AUBURN — When Pamela Albert started an Instagram account documenting her family’s adventures a few years ago, she had no idea it would eventually land them on a reality television show, trekking through Mexican backcountry with nothing but their packs, wits and each other.

But in the fall of 2021, her account (@onefamilyfrommaine) caught the eye of a casting director for an adventure competition show on the BYUtv network. A few months and a couple of interviews later, they got the news: Pamela, her husband, Keith, and their sons, Caleb and Breccan, had been cast for season three of “Survivalists.”

“All we knew going into it really was that it was a show about being challenged as a family, being taken out of our comfort zone but having to come together to work together as a family,” Pamela, an epidemiologist at the Maine Center for Disease Control and Prevention and an Auburn School Committee member, said Friday.

“I think during the pandemic we had all gotten very used to, you know, kind of being on our phones and social media and kind of retreating to our own spaces,” she said. “And communication maybe became a breakdown for us. So, that was really something that we were trying to work on throughout our four days, you know, hiking through the backcountry of Mexico together.”

The Albert family of Auburn, from left, Breccan, 14, Caleb, 17, mother Pamela and father Keith, sit around a fire April 5, 2022, during filming for season 3 of the BYUtv show “Survivalists” in Baja California Sur in Mexico. BYU Broadcasting/Steve Olpin photo

The show, hosted by extreme adventurer Colin O’Brady, takes two families out of “the comfort of their own homes” for a four-day race in the “rugged wilderness” without any phones or other technology. The $10,000 prize awaits the family that completes the race first.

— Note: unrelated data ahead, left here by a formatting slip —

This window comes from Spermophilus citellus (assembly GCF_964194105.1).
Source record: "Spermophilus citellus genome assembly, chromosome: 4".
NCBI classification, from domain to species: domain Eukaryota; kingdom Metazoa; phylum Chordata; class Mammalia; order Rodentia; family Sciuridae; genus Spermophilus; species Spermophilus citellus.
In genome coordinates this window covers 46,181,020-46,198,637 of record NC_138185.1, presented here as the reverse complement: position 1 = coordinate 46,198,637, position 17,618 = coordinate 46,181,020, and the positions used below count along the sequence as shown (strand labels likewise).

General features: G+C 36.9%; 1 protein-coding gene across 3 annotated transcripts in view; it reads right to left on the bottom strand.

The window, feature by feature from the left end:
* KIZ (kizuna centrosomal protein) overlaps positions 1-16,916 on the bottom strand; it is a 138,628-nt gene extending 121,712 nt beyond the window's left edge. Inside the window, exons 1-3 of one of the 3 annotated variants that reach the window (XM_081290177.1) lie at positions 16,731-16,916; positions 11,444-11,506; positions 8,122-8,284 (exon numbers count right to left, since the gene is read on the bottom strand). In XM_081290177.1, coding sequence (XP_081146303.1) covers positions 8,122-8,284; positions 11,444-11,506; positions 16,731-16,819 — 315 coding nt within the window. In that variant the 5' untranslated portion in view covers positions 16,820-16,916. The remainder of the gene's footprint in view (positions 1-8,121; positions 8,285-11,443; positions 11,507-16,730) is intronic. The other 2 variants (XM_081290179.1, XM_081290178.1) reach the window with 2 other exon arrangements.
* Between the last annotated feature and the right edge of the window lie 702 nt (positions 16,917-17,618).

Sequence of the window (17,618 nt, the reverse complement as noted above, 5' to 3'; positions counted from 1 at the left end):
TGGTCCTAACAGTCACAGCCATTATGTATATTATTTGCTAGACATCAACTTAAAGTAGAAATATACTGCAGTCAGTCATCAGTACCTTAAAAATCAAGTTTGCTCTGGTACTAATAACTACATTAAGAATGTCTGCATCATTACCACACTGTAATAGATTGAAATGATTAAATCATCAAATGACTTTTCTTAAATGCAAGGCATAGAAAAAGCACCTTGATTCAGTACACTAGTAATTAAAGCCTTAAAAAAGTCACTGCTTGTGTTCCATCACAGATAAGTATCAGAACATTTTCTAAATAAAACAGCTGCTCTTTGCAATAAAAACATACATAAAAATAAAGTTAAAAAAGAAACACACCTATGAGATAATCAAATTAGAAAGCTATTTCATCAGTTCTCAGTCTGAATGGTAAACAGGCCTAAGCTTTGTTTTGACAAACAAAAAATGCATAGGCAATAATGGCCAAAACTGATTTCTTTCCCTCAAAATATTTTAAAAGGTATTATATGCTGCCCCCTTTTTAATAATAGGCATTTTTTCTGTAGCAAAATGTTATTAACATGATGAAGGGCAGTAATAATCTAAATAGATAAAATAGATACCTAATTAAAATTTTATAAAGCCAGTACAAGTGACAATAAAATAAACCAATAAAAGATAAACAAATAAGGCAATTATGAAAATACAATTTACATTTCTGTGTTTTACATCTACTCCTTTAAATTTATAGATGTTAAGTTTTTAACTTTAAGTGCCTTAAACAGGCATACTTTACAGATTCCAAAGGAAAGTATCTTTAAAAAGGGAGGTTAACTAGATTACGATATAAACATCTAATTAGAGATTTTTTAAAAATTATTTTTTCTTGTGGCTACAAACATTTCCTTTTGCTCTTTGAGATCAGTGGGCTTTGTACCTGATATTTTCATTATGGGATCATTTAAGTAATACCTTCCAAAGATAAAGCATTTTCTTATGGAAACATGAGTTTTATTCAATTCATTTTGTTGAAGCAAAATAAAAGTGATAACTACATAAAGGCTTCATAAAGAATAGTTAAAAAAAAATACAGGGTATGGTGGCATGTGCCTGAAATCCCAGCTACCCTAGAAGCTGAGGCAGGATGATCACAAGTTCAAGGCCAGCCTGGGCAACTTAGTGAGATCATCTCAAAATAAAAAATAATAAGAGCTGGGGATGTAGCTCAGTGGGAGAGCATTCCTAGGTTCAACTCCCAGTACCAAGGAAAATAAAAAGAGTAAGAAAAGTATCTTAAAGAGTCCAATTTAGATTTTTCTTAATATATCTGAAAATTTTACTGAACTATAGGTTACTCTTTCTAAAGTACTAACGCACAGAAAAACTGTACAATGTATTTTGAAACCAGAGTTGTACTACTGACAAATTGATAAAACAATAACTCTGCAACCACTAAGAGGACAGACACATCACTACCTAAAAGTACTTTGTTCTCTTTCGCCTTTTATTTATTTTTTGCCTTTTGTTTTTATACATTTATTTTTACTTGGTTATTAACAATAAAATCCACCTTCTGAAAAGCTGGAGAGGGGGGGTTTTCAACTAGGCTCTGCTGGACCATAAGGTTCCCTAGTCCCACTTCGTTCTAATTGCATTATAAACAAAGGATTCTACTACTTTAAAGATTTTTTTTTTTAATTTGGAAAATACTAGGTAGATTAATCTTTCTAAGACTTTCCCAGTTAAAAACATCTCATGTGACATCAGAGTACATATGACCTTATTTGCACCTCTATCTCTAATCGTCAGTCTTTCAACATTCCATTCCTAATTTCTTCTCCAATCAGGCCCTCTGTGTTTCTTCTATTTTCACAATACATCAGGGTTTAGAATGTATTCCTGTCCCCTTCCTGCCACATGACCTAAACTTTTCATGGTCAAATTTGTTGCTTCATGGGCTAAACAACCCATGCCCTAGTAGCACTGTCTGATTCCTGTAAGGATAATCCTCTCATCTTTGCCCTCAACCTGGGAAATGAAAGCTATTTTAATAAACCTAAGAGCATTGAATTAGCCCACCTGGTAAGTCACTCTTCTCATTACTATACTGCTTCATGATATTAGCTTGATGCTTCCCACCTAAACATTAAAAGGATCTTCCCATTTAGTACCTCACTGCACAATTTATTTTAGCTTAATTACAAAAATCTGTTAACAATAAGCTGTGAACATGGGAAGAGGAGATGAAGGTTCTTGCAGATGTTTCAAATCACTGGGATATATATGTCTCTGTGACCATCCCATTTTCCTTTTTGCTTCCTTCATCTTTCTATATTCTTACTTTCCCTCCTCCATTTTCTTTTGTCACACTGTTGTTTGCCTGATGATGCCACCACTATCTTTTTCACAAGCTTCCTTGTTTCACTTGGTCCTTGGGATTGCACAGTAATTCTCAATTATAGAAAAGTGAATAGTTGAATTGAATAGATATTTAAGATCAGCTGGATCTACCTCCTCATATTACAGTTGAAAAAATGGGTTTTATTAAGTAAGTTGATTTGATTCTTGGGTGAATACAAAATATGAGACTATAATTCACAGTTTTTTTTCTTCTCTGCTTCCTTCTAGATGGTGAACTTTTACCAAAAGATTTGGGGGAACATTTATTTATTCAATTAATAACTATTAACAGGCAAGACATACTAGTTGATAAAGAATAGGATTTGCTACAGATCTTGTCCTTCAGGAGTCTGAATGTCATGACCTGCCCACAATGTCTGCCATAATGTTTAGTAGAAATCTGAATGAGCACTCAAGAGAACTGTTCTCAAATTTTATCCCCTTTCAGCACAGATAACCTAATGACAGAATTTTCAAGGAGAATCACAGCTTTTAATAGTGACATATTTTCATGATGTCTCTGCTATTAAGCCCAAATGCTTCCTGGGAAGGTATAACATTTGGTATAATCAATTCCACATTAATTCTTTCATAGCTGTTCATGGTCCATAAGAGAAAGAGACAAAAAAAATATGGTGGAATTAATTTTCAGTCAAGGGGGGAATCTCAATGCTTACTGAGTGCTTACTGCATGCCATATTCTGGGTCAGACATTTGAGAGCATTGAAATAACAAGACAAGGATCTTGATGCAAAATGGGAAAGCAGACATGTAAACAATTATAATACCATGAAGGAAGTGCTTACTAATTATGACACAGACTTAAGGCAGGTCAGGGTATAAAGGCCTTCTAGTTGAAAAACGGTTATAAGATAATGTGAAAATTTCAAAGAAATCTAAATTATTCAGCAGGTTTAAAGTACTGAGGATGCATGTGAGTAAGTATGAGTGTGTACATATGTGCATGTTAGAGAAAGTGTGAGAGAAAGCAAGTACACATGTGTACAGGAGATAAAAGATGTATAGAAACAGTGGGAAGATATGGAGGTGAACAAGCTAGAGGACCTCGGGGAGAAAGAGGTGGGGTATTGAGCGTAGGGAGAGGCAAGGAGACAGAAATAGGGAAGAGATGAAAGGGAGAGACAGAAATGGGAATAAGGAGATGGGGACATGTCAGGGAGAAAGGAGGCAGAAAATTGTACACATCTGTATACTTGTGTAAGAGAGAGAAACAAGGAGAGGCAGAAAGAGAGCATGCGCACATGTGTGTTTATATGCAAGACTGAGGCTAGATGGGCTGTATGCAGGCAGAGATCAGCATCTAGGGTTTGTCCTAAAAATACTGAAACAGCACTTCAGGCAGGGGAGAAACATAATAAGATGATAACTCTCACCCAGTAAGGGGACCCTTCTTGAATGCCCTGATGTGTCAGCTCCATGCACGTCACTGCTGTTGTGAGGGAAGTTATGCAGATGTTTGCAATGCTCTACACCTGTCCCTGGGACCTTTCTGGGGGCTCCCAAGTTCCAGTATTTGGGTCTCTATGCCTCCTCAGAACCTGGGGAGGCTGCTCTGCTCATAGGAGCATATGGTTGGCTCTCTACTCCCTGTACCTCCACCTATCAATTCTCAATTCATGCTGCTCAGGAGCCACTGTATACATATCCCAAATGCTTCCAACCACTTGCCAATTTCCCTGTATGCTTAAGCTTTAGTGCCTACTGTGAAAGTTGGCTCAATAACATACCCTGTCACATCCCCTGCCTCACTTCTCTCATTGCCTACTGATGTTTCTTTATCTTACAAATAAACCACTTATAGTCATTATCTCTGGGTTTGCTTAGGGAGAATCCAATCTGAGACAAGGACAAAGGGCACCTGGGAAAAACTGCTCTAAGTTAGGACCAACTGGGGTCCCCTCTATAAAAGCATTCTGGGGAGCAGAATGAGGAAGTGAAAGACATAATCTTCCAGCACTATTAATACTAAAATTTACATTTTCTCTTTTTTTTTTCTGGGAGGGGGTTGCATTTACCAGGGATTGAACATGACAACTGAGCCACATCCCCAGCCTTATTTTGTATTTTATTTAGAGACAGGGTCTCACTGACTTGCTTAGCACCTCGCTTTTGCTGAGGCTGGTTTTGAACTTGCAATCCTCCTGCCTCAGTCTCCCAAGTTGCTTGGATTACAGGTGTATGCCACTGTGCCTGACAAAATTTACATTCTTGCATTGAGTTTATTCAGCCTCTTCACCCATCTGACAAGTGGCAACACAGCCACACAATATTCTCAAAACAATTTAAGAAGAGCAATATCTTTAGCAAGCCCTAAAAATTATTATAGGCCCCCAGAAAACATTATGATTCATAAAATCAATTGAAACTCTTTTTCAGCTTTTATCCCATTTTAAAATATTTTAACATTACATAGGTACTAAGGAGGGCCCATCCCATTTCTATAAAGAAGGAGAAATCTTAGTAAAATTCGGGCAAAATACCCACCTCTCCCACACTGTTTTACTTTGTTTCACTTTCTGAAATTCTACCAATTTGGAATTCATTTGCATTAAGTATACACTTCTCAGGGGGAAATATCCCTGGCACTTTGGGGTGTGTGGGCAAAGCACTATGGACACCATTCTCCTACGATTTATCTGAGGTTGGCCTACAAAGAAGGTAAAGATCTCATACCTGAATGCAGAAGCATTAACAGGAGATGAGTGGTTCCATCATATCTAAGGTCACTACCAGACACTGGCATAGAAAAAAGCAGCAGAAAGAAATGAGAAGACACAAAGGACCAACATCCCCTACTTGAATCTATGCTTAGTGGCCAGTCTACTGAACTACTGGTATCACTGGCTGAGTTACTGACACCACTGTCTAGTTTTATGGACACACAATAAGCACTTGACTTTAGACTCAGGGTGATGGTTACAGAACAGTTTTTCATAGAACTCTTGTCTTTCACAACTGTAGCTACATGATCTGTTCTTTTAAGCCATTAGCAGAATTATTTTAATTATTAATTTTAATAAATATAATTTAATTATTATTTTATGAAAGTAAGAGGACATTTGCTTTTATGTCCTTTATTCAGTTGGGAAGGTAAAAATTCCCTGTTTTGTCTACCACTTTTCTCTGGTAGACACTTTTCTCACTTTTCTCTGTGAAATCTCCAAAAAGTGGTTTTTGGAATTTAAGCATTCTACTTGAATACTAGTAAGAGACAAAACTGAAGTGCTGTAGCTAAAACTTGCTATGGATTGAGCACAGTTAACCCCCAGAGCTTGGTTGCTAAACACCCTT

Filming took place last April a few hours outside of La Paz, the capital of the Mexican state of Baja California Sur. The show provided everything they needed — tents, compasses, a steel and flint, for example — but things got off to a rocky start.


“During our travels there, we got severely delayed, almost missed our connection to Mexico. And our luggage didn’t arrive. We actually showed up in Mexico with nothing that we had packed,” Pamela said.

Without any of their clothes, personal belongings or hiking essentials, like the new boots that sons Caleb and Breccan, now a senior and freshman at Edward Little High School, respectively, had carefully broken in, the crew had to take the family to Walmart the night before filming began to get everything they needed.

Despite that, though, the family felt prepared. Besides their annual “adventure-type travel trips,” the family are also avid outdoors enthusiasts, and the boys are three-season athletes in soccer, hockey and baseball.

“We obviously weren’t accustomed to the backcountry of Mexico, hiking through it for four days. But here, like we’ve been on travels and hikes through, I don’t know, all types of terrain before. So not much was new for us going onto the show but we were definitely challenged throughout the show,” said Caleb, who was 17 at the time of shooting.

While the family can’t reveal much about the challenges before their episode airs later this month, “taking care of your body while hiking and biking and trekking and bouldering in 90- to 95-degree heat at a time, it definitely wears on your body,” Keith, a scientist, said.

The Albert family, of Auburn, from left, Caleb, 17, Breccan, 14, Pamela and Keith, listen to “Survivalist” host and extreme adventurer Colin O’Brady. BYU Broadcasting/Steve Olpin photo

“It’s really a push on your communication skills, how you want to solve these challenges to get where you want to go, these checkpoints, without kind of rearing your frustration with the heat or with each other or with the conditions,” he said.


“So, it was really a good exercise in all-around communication when the chips are down kind of against you,” he said.

Looking back, Caleb said he would do it again “in a heartbeat.”

Breccan — who was 14 at the time of shooting — didn’t exactly feel the same.

Keith joked that his youngest son’s favorite part of shooting was “when we finished” — and it definitely wasn’t sharing a tent with his brother for three nights.

But he “never complained,” Keith said, and the experience “brought us together in a lot of ways that I think will help us going forward.”

The Alberts’ episode premieres Sunday, Jan. 22, on BYUtv. Viewers can stream it at or on the BYUtv app.

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